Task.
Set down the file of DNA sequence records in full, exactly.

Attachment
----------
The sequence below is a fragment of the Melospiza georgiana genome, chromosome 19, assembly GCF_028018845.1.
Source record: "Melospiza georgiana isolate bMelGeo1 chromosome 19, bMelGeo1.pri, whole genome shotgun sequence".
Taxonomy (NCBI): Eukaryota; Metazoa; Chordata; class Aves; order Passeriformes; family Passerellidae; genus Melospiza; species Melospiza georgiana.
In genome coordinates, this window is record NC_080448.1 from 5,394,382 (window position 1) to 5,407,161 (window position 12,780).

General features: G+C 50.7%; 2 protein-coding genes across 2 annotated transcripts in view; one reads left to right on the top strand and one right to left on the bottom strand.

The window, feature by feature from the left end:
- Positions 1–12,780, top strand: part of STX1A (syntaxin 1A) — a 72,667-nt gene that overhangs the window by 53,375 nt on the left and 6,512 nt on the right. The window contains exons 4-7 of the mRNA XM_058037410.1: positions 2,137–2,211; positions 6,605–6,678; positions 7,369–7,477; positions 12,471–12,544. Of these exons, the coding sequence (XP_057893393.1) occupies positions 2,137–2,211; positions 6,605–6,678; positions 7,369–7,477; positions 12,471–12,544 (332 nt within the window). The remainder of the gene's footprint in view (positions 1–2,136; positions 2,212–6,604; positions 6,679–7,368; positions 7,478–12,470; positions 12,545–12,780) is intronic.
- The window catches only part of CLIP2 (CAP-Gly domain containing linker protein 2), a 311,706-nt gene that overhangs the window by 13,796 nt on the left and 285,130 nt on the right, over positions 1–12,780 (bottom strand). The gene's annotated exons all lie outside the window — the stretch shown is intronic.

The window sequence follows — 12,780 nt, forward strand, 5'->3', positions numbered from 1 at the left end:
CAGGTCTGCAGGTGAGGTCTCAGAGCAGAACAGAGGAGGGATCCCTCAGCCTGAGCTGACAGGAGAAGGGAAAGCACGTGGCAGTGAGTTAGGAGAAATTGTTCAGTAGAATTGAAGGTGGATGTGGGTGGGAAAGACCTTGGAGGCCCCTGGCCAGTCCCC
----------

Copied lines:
The sequence below is a fragment of the Melospiza georgiana genome, chromosome 19, assembly GCF_028018845.1.
Source record: "Melospiza georgiana isolate bMelGeo1 chromosome 19, bMelGeo1.pri, whole genome shotgun sequence".
Taxonomy (NCBI): Eukaryota; Metazoa; Chordata; class Aves; order Passeriformes; family Passerellidae; genus Melospiza; species Melospiza georgiana.
In genome coordinates, this window is record NC_080448.1 from 5,394,382 (window position 1) to 5,407,161 (window position 12,780).

General features: G+C 50.7%; 2 protein-coding genes across 2 annotated transcripts in view; one reads left to right on the top strand and one right to left on the bottom strand.

The window, feature by feature from the left end:
- Positions 1–12,780, top strand: part of STX1A (syntaxin 1A) — a 72,667-nt gene that overhangs the window by 53,375 nt on the left and 6,512 nt on the right. The window contains exons 4-7 of the mRNA XM_058037410.1: positions 2,137–2,211; positions 6,605–6,678; positions 7,369–7,477; positions 12,471–12,544. Of these exons, the coding sequence (XP_057893393.1) occupies positions 2,137–2,211; positions 6,605–6,678; positions 7,369–7,477; positions 12,471–12,544 (332 nt within the window). The remainder of the gene's footprint in view (positions 1–2,136; positions 2,212–6,604; positions 6,679–7,368; positions 7,478–12,470; positions 12,545–12,780) is intronic.
- The window catches only part of CLIP2 (CAP-Gly domain containing linker protein 2), a 311,706-nt gene that overhangs the window by 13,796 nt on the left and 285,130 nt on the right, over positions 1–12,780 (bottom strand). The gene's annotated exons all lie outside the window — the stretch shown is intronic.

The window sequence follows — 12,780 nt, forward strand, 5'->3', positions numbered from 1 at the left end:
CAGGTCTGCAGGTGAGGTCTCAGAGCAGAACAGAGGAGGGATCCCTCAGCCTGAGCTGACAGGAGAAGGGAAAGCACGTGGCAGTGAGTTAGGAGAAATTGTTCAGTAGAATTGAAGGTGGATGTGGGTGGGAAAGACCTTGGAGGCCCCTGGCCAGTCCCC